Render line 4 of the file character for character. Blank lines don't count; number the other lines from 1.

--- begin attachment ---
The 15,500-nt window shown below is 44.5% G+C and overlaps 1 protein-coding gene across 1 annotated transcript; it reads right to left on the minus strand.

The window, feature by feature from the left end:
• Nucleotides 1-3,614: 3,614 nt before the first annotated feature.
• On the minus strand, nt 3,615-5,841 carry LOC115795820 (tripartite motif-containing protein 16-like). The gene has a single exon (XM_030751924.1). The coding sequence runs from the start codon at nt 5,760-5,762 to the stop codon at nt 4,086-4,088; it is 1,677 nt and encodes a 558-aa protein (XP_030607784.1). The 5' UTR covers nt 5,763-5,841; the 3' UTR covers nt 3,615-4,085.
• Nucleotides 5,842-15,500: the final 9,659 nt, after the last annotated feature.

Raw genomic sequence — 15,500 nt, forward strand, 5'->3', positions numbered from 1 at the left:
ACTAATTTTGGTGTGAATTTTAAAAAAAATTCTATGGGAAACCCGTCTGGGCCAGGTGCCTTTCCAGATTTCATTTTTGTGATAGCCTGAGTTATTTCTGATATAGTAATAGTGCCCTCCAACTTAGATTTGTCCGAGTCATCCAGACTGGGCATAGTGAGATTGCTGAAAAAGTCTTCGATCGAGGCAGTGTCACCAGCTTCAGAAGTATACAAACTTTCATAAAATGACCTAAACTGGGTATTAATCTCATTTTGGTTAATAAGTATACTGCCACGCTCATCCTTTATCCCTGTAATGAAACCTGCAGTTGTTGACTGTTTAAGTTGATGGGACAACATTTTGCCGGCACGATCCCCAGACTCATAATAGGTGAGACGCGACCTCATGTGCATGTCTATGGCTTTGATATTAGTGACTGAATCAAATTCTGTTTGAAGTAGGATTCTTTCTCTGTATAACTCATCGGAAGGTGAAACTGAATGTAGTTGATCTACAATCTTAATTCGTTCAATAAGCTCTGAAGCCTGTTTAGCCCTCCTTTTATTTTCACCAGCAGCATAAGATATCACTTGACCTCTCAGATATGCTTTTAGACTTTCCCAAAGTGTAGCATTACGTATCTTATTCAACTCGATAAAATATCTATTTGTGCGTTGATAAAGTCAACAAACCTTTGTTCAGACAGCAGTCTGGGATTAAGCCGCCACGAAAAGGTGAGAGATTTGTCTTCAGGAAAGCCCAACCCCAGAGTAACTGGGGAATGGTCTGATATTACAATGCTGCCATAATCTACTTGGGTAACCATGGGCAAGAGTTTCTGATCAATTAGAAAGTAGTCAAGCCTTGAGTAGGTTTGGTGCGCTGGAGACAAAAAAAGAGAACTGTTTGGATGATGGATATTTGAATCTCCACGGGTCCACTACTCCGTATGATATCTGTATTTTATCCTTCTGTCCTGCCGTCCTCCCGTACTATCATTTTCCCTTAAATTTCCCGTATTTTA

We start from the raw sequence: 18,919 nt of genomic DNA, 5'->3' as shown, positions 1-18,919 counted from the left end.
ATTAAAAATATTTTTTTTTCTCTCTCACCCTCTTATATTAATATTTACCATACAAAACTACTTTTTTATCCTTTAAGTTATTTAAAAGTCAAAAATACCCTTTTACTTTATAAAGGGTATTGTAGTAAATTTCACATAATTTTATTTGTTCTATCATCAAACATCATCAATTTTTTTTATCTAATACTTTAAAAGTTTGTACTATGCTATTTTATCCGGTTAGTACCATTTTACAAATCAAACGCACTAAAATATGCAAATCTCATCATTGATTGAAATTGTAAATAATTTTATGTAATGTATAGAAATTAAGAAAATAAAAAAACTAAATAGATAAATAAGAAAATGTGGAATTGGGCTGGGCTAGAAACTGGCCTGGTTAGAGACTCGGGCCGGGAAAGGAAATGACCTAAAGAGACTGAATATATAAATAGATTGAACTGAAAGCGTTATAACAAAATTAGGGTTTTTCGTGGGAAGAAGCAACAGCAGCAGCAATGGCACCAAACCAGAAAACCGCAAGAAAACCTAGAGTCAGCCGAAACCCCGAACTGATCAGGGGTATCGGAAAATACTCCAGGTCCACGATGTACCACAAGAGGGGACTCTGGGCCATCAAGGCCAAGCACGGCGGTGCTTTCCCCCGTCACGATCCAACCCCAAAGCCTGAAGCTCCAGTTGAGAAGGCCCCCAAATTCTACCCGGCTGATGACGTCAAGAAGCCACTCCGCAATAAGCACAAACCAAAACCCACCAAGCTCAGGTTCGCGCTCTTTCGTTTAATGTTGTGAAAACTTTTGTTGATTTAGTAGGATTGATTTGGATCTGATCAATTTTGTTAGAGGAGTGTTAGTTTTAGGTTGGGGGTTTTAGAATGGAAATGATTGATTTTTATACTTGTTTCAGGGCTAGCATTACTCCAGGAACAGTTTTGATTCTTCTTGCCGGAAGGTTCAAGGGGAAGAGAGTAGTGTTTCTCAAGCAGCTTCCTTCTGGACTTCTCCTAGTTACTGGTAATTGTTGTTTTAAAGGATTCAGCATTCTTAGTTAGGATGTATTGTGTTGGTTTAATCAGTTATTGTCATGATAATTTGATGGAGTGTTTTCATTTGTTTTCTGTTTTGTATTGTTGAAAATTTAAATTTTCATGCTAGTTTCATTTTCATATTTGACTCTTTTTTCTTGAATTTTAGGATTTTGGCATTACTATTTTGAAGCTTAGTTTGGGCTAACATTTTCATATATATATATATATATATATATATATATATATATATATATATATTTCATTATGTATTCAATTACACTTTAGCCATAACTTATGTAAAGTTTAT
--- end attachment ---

• On the minus strand, nt 3,615-5,841 carry LOC115795820 (tripartite motif-containing protein 16-like). The gene has a single exon (XM_030751924.1). The coding sequence runs from the start codon at nt 5,760-5,762 to the stop codon at nt 4,086-4,088; it is 1,677 nt and encodes a 558-aa protein (XP_030607784.1). The 5' UTR covers nt 5,763-5,841; the 3' UTR covers nt 3,615-4,085.